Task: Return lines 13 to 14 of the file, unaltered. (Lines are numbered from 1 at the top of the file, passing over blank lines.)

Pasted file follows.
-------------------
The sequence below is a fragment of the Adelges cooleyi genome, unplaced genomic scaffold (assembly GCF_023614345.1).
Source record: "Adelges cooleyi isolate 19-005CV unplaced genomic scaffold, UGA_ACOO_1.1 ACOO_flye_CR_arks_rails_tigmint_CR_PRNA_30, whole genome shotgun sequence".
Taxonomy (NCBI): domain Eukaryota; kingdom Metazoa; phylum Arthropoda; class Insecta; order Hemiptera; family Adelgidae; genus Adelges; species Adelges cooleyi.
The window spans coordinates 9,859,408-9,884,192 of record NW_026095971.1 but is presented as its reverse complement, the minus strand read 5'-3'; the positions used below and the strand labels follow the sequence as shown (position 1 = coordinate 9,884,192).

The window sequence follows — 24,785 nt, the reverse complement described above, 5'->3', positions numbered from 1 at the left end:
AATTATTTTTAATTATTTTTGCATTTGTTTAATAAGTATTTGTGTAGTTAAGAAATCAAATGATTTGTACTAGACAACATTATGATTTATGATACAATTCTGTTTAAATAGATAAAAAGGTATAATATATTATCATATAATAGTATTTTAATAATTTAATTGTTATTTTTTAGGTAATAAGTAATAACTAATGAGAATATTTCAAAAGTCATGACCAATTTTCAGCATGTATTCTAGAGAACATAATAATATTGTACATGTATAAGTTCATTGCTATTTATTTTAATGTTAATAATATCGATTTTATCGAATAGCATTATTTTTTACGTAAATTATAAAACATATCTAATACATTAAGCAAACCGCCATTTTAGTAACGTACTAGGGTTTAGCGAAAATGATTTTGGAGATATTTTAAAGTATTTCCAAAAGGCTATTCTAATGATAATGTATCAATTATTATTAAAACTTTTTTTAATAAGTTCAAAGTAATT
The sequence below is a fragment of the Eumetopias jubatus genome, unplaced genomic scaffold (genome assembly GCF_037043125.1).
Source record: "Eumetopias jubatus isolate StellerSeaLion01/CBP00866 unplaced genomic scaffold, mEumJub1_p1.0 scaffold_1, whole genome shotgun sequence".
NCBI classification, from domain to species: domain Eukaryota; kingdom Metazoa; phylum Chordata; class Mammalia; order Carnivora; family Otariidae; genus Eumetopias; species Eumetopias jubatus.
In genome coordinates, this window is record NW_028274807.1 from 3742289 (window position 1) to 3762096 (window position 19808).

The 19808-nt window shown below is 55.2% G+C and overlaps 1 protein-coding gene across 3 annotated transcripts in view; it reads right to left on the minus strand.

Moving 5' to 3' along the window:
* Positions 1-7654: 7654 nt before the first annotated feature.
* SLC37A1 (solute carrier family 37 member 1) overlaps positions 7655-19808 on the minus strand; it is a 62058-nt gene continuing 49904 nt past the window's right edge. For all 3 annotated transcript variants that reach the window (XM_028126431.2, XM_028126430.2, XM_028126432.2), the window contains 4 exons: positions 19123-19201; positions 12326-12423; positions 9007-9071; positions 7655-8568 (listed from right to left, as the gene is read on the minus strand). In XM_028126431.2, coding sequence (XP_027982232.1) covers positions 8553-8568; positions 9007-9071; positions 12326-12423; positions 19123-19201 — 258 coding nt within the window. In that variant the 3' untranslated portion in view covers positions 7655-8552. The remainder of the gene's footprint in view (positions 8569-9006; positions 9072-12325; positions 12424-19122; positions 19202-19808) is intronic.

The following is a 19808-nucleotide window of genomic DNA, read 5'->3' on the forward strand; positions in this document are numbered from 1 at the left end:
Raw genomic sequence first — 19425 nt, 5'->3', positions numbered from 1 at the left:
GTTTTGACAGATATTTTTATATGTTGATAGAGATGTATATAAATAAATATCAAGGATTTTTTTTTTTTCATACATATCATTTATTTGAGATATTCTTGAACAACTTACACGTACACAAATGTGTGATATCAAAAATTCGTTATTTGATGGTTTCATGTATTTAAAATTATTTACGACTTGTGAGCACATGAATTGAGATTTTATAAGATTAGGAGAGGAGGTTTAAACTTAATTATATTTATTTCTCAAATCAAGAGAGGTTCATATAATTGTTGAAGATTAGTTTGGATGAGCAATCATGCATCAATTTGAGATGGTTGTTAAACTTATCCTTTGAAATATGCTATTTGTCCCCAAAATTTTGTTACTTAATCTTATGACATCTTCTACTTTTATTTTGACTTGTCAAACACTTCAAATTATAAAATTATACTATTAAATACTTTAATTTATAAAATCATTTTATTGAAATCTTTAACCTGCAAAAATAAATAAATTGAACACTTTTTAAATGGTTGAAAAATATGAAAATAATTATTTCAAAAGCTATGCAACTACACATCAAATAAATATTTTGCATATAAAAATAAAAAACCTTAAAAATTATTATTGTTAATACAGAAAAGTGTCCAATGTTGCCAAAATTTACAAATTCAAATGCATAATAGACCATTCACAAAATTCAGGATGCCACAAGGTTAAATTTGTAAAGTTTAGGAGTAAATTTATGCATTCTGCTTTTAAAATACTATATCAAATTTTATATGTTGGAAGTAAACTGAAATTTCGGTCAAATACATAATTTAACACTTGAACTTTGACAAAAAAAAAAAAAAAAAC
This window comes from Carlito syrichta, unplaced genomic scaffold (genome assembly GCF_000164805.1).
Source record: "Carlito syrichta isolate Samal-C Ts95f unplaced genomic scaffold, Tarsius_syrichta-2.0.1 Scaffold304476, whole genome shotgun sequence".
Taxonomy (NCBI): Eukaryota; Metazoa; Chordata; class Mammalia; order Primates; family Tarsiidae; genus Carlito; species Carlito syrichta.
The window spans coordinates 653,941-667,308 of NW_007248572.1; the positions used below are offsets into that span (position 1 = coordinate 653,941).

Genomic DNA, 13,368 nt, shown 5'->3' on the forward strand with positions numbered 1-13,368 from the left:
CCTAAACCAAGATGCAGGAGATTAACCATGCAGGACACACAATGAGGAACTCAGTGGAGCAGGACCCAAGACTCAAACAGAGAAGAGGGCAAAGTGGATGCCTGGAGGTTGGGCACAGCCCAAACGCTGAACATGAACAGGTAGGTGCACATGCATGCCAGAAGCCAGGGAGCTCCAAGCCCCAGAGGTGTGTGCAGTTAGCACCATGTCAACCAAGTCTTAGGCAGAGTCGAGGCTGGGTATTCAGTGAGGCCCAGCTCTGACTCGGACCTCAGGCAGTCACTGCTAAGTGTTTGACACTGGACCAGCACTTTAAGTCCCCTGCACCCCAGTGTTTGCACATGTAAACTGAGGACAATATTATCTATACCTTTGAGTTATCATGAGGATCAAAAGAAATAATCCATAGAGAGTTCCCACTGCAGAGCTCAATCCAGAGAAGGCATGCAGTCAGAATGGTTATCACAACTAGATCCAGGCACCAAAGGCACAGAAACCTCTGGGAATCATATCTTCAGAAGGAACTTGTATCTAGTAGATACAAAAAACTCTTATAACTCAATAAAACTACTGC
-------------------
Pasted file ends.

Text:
* Positions 1-7654: 7654 nt before the first annotated feature.
* SLC37A1 (solute carrier family 37 member 1) overlaps positions 7655-19808 on the minus strand; it is a 62058-nt gene continuing 49904 nt past the window's right edge. For all 3 annotated transcript variants that reach the window (XM_028126431.2, XM_028126430.2, XM_028126432.2), the window contains 4 exons: positions 19123-19201; positions 12326-12423; positions 9007-9071; positions 7655-8568 (listed from right to left, as the gene is read on the minus strand). In XM_028126431.2, coding sequence (XP_027982232.1) covers positions 8553-8568; positions 9007-9071; positions 12326-12423; positions 19123-19201 — 258 coding nt within the window. In that variant the 3' untranslated portion in view covers positions 7655-8552. The remainder of the gene's footprint in view (positions 8569-9006; positions 9072-12325; positions 12424-19122; positions 19202-19808) is intronic.